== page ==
Trauma's palimpsests: The narrative cycles of Louise Erdrich and Richard Rodriguez
This dissertation imagines certain contemporary literary oeuvres as perpetually shifting multi-layered palimpsests, their thematic and formal interconnections enacting both the repetitions of trauma and the necessary revisions of historiography, identity, and recovery. Across ethnicity, gender, and genre, my intratextual analyses reveal a cyclical dynamic that destabilizes plotting and the presumption of linear progress between past and future.
Chapter One advocates for undisciplined humanities scholarship, drawing upon Jeffrey Williams's "posttheory generation," Shu-mei Shih's "technologies of recognition," and Theodor Adorno's "The Essay as Form."
Chapter 2 considers form and reception via theories of intertextuality, intratextuality, and short story cycles. Linking politics and poetics, I suggest that these oeuvres invite consideration of gender, sexuality, and narrative, as well as the "spacetime" of genre.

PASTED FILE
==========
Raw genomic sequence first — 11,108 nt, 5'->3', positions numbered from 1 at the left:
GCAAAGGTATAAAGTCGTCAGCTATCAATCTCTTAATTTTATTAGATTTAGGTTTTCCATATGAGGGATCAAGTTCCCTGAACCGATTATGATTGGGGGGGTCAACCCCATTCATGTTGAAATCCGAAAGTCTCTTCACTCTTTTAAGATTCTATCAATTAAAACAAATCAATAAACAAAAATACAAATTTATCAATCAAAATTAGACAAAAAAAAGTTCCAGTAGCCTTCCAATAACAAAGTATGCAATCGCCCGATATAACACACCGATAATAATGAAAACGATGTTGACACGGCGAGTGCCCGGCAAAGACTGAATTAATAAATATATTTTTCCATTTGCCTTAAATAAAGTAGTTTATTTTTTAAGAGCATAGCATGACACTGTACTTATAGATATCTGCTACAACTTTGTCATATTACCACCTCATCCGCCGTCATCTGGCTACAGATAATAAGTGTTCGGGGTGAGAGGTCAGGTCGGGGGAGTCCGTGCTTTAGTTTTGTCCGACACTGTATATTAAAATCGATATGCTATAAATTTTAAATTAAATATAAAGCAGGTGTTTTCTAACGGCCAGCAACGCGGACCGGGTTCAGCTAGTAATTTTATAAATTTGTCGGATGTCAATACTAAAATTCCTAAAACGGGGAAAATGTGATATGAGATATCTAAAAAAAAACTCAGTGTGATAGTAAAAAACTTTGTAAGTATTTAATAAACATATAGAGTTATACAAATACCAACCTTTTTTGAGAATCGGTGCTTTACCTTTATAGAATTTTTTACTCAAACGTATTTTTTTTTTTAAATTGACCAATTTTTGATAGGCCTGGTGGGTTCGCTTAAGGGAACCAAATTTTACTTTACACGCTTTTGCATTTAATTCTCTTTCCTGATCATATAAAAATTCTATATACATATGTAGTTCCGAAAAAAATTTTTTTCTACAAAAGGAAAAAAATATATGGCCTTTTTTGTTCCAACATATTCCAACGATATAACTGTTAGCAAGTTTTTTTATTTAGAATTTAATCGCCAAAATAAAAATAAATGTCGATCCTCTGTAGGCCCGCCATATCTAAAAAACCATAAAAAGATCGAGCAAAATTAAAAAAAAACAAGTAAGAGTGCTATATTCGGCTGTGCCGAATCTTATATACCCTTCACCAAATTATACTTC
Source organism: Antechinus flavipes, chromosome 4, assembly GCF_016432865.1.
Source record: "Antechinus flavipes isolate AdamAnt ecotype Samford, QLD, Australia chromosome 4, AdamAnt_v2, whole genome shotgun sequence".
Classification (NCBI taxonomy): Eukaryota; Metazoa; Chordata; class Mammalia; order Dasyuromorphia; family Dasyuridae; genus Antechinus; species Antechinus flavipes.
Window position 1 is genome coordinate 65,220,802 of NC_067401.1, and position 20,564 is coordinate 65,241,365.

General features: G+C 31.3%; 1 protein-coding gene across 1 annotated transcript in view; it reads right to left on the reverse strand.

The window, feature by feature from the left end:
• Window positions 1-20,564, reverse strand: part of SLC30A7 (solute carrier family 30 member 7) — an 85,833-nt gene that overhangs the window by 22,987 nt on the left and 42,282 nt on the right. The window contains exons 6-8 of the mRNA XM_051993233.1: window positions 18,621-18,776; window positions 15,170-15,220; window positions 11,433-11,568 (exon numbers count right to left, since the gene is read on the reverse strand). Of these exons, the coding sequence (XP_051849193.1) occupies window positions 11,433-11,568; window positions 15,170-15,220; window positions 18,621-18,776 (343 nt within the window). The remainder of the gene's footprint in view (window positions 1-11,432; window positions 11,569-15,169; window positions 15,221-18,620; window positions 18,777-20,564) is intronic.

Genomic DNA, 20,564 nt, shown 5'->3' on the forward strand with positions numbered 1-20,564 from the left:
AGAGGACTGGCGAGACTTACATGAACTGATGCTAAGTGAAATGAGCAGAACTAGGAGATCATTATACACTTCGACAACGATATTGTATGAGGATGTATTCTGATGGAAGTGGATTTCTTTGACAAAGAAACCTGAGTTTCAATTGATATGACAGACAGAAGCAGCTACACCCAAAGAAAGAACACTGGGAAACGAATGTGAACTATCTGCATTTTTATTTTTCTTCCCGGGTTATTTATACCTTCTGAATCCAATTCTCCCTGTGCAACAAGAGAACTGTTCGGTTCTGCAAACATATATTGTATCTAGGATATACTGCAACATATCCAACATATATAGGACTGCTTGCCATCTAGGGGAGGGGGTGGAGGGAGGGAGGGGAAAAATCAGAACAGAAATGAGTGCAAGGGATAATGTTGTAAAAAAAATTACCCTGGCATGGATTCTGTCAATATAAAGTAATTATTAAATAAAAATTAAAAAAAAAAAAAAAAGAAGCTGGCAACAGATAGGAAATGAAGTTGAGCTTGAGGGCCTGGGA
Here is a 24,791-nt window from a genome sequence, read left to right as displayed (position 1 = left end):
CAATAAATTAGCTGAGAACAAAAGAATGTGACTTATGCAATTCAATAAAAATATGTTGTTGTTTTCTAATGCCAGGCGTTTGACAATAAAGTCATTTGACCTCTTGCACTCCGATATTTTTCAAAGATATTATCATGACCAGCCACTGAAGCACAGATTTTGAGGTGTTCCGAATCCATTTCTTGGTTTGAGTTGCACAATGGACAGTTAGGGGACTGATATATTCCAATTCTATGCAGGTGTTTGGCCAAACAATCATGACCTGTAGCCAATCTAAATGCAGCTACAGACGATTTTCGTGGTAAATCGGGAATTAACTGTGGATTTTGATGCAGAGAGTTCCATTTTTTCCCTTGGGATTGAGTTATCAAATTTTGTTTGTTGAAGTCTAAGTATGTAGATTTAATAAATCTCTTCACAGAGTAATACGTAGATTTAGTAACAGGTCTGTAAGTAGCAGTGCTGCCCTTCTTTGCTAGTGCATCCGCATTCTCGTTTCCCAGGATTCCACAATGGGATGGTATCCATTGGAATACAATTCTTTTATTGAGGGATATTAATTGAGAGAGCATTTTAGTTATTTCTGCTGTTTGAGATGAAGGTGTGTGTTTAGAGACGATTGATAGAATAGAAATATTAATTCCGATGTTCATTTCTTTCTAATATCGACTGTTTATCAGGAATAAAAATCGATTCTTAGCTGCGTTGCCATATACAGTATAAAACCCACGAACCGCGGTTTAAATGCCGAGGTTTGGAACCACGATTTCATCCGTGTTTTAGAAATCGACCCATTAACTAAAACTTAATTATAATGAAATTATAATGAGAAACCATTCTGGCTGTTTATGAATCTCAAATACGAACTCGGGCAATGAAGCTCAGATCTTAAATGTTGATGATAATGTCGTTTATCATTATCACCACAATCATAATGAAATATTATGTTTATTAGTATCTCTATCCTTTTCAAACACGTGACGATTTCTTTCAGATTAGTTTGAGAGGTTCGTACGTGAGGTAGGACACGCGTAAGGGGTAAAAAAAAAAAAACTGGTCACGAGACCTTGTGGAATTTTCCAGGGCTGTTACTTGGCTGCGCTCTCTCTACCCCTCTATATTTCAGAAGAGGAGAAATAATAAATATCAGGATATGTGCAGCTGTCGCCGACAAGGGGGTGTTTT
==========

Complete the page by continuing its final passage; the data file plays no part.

Chapter 3 explores the "serial unpredictability" of "trauma's palimpsests" as analogous to the disordered temporality of geomorphological relicts after impact to the earth. After discussing how these oeuvres mediate between realist and postmodern theories of language, I distinguish between personal and cultural as well as "event-based" and discursive theories of trauma. I emphasize the social nature of recovery, viewing intratextual reading as analogous to a witnessing relationship.
Chapter 4 reads Louise Erdrich's "long story cycle," focusing on Tracks (1988) and Four Souls (2004), as emblematic of both traditional Native American forms of storytelling and postmodern witnessing. Drawing upon theories of tricksters, the roman-fleuve, and hypertext, I show that Erdrich's "story" is not a plot, but a performance of storytelling, historiography, and community formation.
Chapter 5 argues that Richard Rodriguez's Hunger of Memory (1982) is an essay cycle "impersonating an autobiography." Showing that the text's repetitions point to the discursive trauma of gay sexuality inextricable from ethnic loss, I illustrate how Rodriguez's narrative resists the plot of the coming out story.
Chapter 6 posits Rodriguez's Brown (2002) as a "return story" that reprises his "long essay cycle." A close reading of the cubist self-portrait in "Peter's Avocado" reveals a metaphor for Rodriguez's multi-faceted identity and the structure of his writing.
The dissertation concludes with "A Palinode on the Scholarly Real," where I reflect upon the structural relationship between autobiography and scholarship.
0323: American studies